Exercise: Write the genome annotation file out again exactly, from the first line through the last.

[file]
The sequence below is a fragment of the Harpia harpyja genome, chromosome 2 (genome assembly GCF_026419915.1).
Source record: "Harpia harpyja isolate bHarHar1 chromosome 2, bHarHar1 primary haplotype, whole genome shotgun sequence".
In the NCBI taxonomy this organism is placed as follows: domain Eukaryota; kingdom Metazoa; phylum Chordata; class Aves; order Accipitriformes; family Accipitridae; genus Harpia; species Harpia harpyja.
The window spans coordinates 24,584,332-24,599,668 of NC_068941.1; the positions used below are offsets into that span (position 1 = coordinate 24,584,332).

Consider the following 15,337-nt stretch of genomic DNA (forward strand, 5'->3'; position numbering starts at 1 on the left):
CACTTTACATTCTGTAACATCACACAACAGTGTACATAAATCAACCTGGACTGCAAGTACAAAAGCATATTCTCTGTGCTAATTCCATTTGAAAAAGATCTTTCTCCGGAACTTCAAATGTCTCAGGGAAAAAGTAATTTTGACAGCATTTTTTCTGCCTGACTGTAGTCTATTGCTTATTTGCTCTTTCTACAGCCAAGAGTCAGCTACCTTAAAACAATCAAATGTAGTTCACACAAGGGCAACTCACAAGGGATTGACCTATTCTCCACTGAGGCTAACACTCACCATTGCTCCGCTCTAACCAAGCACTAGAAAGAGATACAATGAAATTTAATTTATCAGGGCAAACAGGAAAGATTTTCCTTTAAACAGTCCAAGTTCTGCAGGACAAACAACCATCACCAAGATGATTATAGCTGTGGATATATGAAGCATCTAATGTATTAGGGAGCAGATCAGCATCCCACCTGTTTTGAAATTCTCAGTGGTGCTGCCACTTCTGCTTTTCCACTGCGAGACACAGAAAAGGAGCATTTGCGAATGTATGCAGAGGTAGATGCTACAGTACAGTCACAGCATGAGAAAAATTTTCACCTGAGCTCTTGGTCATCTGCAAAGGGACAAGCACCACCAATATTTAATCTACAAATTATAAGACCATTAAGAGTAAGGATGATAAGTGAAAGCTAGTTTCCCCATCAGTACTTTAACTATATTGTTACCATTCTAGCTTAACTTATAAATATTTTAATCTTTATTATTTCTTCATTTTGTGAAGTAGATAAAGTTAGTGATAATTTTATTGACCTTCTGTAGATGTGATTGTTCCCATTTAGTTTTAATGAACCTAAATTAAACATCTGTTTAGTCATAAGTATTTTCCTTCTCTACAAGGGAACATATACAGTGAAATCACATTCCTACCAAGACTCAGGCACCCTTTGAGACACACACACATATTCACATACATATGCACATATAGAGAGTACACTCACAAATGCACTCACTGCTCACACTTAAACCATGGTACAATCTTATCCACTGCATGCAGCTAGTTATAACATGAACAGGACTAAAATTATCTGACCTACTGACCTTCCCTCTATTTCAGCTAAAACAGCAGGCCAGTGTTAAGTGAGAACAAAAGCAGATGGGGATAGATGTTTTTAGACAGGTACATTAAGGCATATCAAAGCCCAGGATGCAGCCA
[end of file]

The sequence below is a fragment of the Harpia harpyja genome, chromosome 2 (genome assembly GCF_026419915.1).
Source record: "Harpia harpyja isolate bHarHar1 chromosome 2, bHarHar1 primary haplotype, whole genome shotgun sequence".
In the NCBI taxonomy this organism is placed as follows: domain Eukaryota; kingdom Metazoa; phylum Chordata; class Aves; order Accipitriformes; family Accipitridae; genus Harpia; species Harpia harpyja.
The window spans coordinates 24,584,332-24,599,668 of NC_068941.1; the positions used below are offsets into that span (position 1 = coordinate 24,584,332).

Consider the following 15,337-nt stretch of genomic DNA (forward strand, 5'->3'; position numbering starts at 1 on the left):
CACTTTACATTCTGTAACATCACACAACAGTGTACATAAATCAACCTGGACTGCAAGTACAAAAGCATATTCTCTGTGCTAATTCCATTTGAAAAAGATCTTTCTCCGGAACTTCAAATGTCTCAGGGAAAAAGTAATTTTGACAGCATTTTTTCTGCCTGACTGTAGTCTATTGCTTATTTGCTCTTTCTACAGCCAAGAGTCAGCTACCTTAAAACAATCAAATGTAGTTCACACAAGGGCAACTCACAAGGGATTGACCTATTCTCCACTGAGGCTAACACTCACCATTGCTCCGCTCTAACCAAGCACTAGAAAGAGATACAATGAAATTTAATTTATCAGGGCAAACAGGAAAGATTTTCCTTTAAACAGTCCAAGTTCTGCAGGACAAACAACCATCACCAAGATGATTATAGCTGTGGATATATGAAGCATCTAATGTATTAGGGAGCAGATCAGCATCCCACCTGTTTTGAAATTCTCAGTGGTGCTGCCACTTCTGCTTTTCCACTGCGAGACACAGAAAAGGAGCATTTGCGAATGTATGCAGAGGTAGATGCTACAGTACAGTCACAGCATGAGAAAAATTTTCACCTGAGCTCTTGGTCATCTGCAAAGGGACAAGCACCACCAATATTTAATCTACAAATTATAAGACCATTAAGAGTAAGGATGATAAGTGAAAGCTAGTTTCCCCATCAGTACTTTAACTATATTGTTACCATTCTAGCTTAACTTATAAATATTTTAATCTTTATTATTTCTTCATTTTGTGAAGTAGATAAAGTTAGTGATAATTTTATTGACCTTCTGTAGATGTGATTGTTCCCATTTAGTTTTAATGAACCTAAATTAAACATCTGTTTAGTCATAAGTATTTTCCTTCTCTACAAGGGAACATATACAGTGAAATCACATTCCTACCAAGACTCAGGCACCCTTTGAGACACACACACATATTCACATACATATGCACATATAGAGAGTACACTCACAAATGCACTCACTGCTCACACTTAAACCATGGTACAATCTTATCCACTGCATGCAGCTAGTTATAACATGAACAGGACTAAAATTATCTGACCTACTGACCTTCCCTCTATTTCAGCTAAAACAGCAGGCCAGTGTTAAGTGAGAACAAAAGCAGATGGGGATAGATGTTTTTAGACAGGTACATTAAGGCATATCAAAGCCCAGGATGCAGCCA